Many cultures have fermented foods as part of their cuisine. The Germans have sauerkraut, the Japanese have miso, the Russians have kefir, and western society has embraced yoghurt (although it originated in Asia). I have even written a blog on Kombucha, which is the latest fermentation craze – fermented tea.
So why all this talk on fermented foods?
In a nut shell it is great for digestion. Our body is home to trillions of bacteria. Yes, that is right, TRILLIONS! In fact, we have more bacteria in our gut that we do cells in our body! Now that begs a philosophical question of who is in charge of whom (but that is for another day!)
These bacteria do many beneficial things for our body.
- They make vitamin K for us (which is very important in blood clotting)
- They protect our gut from harmful toxins and by products of digestion
- They help to bulk our stool to make it easier to pass
- They are involved in weight gain or loss (and recent research has shown that by changing the gut bacteria of an obese person, they can loose weight more easily)
And there is recent research to show they are involved much more widely in our body than just the digestive system.
- They can help our immune system (an imbalance of gut bacteria has been linked to allergies and food intolerances)
- They can even can have a positive affect on mental health in conditions such as depression, and anxiety, and even autism.
So, because they do all these wonderful things for us it is important that we treat them well.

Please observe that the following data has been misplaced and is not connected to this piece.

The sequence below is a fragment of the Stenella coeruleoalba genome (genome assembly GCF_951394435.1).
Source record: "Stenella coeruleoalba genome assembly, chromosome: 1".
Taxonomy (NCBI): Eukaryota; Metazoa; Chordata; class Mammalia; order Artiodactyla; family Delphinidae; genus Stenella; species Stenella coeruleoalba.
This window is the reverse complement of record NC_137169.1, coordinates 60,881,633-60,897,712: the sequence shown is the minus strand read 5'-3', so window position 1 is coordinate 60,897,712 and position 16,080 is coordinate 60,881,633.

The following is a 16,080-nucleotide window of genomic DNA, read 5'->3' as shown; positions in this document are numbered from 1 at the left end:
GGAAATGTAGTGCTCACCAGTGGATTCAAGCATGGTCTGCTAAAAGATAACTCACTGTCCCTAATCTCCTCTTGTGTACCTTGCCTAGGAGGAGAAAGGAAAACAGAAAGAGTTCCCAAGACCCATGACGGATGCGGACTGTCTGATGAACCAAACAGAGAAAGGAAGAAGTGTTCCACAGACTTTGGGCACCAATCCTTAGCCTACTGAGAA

The first thing is to avoid anything that may kill them off.
– Antibiotics are an obvious one (try and avoid these unless absolutely necessary)
– Alcohol and caffeine
– Tap water – the chlorine kills them. Drinking filtered water will preserve your gut flora
– Stress (I have come to realise that stress doesn’t help anything!)
The second is to give them a good food source so they can stay healthy and happy in there
– Soluble fibre is the food they like the best which is found in all fruits and vegetables, as well as grains.
– AND, fermented foods are the other food source they like. In fact the act of fermenting is culturing a food to grow many friendly species of bacteria. The bacteria grow as part of the fermenting process, and then set up homes of their own in your gut. Regular consumption of fermented food is the best way to maintain these beneficial colonies.
If you are a person that regularly feels bloated, has a lot of gut pain, and cramping, and flatulence, and perhaps an urgency to go to the toilet, then trying some fermented foods on a daily basis may help you. If you are the sort of person that feels better when taking probiotics but your gut problems come back when you stop taking them, then fermented foods may help you.
However, an important note: if your problems are not resolved from trying them, then go and see your naturopath as there may be something else going on.
Fermented foods are easy to make yourself. In March 2015 I posted about making Kombucha tea and there are many tutorials on how to make yoghurt and kefir. You can even make them in a slow cooker; the ultimate modern take on an ancient tradition.
What are your favourite fermented foods? Let me know if you have made any yourself. I would love to hear from you.